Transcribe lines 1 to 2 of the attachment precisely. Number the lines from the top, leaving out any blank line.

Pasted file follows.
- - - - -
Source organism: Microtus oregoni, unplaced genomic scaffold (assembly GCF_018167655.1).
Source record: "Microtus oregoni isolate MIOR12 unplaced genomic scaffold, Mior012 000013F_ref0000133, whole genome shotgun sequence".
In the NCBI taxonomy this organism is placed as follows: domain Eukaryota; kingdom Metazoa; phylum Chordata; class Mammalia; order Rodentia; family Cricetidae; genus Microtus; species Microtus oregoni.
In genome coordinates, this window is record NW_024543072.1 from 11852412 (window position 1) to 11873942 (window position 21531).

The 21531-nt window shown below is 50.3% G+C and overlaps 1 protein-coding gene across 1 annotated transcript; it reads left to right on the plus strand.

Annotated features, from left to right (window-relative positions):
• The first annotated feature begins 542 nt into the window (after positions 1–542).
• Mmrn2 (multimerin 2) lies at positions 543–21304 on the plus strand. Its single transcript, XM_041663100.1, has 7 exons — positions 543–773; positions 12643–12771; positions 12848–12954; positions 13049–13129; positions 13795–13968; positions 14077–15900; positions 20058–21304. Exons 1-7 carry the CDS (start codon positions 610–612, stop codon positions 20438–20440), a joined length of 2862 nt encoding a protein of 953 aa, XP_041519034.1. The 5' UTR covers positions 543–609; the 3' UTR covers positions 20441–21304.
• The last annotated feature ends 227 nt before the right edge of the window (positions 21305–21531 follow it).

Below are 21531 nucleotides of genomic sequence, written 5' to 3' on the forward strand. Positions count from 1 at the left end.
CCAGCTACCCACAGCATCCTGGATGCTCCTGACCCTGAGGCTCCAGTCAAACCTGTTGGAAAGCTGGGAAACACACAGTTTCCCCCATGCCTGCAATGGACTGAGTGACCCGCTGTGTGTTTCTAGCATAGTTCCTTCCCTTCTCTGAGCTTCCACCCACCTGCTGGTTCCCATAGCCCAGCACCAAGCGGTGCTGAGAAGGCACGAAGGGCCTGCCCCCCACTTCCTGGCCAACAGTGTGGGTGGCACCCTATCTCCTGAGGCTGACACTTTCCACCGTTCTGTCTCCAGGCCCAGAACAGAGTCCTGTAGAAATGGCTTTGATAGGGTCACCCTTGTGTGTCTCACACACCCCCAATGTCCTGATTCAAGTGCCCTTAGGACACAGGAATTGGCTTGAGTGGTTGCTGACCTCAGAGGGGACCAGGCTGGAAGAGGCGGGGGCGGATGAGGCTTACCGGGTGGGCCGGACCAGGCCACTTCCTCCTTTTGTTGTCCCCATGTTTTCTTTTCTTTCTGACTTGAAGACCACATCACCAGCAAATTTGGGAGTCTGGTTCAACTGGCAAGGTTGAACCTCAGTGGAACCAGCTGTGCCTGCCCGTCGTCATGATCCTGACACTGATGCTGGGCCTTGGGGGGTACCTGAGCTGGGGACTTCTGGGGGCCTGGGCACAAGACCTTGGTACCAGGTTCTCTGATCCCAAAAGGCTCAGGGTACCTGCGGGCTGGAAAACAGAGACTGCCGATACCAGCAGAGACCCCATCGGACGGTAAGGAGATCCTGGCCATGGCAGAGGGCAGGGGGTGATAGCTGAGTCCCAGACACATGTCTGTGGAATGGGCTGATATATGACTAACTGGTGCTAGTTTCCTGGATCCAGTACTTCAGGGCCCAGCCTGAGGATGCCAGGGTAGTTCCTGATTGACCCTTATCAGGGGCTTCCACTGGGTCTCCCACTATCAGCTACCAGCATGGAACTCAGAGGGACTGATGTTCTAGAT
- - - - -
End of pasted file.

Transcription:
Source organism: Microtus oregoni, unplaced genomic scaffold (assembly GCF_018167655.1).
Source record: "Microtus oregoni isolate MIOR12 unplaced genomic scaffold, Mior012 000013F_ref0000133, whole genome shotgun sequence".